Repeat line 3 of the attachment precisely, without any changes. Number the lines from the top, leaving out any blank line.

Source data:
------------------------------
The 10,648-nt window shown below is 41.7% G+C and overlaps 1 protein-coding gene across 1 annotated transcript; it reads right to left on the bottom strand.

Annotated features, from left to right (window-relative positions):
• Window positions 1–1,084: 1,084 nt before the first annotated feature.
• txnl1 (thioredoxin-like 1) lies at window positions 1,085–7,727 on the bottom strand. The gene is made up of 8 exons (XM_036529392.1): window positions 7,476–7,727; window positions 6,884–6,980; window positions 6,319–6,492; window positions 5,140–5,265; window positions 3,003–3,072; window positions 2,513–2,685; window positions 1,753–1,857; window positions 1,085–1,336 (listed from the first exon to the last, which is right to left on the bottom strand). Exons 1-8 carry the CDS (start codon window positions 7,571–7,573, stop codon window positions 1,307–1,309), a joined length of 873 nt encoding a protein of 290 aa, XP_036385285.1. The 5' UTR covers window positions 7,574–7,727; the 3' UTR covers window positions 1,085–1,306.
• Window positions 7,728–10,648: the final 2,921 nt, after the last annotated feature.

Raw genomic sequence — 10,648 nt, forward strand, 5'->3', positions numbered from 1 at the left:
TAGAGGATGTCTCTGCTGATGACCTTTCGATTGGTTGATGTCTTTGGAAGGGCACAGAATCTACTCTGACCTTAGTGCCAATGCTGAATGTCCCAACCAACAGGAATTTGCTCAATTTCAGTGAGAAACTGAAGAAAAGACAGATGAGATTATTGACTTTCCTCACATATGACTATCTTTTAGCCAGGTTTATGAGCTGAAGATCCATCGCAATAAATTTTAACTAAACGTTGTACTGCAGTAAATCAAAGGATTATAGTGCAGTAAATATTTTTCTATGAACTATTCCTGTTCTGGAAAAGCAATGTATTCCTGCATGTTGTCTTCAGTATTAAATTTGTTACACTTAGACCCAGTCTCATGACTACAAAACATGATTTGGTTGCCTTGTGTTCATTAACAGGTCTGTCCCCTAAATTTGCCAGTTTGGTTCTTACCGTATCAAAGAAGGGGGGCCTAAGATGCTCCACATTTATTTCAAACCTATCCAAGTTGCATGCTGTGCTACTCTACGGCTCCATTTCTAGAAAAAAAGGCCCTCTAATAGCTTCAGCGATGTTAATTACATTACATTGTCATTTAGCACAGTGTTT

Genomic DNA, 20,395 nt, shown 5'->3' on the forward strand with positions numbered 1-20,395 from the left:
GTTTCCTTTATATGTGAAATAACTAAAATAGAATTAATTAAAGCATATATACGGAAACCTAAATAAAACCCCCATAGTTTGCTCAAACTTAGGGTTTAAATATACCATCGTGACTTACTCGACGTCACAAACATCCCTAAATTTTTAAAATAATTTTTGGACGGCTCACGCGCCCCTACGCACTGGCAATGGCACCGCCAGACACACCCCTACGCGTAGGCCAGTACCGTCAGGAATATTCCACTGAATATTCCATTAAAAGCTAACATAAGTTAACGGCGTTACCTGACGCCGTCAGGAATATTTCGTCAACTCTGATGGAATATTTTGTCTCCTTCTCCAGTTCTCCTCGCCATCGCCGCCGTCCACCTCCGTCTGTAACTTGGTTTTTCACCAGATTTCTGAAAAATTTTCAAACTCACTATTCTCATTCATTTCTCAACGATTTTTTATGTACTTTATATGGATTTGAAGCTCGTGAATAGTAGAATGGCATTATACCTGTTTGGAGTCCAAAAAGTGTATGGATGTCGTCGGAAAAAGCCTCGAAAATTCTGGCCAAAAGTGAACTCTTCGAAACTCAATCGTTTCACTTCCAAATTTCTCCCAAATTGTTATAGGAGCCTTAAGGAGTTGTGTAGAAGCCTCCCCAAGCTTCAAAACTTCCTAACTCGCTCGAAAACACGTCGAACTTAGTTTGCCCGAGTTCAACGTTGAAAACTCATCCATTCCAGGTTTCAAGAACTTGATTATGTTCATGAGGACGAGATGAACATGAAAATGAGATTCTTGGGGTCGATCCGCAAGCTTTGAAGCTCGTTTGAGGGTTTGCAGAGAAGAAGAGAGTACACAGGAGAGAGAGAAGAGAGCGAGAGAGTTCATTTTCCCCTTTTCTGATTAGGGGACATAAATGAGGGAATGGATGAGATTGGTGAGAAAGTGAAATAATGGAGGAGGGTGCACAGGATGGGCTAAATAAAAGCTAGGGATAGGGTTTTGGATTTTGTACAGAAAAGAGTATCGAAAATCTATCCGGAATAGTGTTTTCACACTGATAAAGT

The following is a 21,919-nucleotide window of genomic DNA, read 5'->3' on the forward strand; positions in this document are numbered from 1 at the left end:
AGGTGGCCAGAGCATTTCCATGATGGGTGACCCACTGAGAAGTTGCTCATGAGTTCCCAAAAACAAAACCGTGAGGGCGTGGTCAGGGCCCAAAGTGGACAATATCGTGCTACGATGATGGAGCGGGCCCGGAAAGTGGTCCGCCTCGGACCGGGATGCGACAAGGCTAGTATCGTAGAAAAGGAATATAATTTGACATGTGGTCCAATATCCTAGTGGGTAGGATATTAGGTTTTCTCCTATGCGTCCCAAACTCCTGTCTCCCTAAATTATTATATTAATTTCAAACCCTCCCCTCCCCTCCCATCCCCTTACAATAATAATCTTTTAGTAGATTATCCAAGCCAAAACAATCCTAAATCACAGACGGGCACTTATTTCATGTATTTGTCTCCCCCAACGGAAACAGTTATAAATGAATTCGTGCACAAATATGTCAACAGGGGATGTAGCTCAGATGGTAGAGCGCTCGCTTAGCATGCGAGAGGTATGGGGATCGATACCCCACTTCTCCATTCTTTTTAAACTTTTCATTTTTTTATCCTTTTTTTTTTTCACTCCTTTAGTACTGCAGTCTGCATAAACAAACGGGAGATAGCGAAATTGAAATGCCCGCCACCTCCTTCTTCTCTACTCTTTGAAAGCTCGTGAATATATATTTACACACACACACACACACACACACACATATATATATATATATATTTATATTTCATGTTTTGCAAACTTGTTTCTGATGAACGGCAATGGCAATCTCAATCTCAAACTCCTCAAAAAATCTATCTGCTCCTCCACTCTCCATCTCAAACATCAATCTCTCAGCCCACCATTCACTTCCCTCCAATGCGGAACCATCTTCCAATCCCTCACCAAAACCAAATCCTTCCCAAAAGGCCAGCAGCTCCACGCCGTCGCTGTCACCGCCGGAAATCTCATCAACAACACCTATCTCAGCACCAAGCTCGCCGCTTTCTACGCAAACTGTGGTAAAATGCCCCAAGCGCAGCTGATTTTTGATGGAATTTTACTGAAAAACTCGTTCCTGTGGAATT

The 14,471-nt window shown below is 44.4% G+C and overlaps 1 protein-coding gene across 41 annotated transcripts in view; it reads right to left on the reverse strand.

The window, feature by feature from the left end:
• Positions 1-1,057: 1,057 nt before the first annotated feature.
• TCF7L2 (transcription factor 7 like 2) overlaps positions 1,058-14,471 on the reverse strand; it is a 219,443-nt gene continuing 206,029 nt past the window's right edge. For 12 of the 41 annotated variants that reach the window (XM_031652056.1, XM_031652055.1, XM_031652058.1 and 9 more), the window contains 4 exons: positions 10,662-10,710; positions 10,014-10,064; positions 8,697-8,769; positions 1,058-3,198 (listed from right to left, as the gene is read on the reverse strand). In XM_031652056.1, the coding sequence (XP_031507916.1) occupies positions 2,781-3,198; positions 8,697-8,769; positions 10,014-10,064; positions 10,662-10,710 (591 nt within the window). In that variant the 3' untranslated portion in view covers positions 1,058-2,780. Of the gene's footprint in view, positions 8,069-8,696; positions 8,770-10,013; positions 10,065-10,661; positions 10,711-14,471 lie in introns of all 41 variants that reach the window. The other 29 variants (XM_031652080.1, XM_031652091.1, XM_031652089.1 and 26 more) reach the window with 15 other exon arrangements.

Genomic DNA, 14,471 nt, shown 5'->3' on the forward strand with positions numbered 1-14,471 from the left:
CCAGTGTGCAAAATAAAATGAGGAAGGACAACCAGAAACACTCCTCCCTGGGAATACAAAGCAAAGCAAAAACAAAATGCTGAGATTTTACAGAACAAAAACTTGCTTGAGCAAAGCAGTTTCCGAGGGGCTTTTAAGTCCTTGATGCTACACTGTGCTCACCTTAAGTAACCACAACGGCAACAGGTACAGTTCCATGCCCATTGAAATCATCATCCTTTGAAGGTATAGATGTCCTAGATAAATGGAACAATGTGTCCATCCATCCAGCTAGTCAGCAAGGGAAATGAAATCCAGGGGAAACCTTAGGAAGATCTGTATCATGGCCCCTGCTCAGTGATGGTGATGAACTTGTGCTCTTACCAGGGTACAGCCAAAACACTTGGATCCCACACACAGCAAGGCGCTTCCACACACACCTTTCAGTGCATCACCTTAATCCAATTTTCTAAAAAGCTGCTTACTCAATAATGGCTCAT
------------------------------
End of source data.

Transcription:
• Window positions 1–1,084: 1,084 nt before the first annotated feature.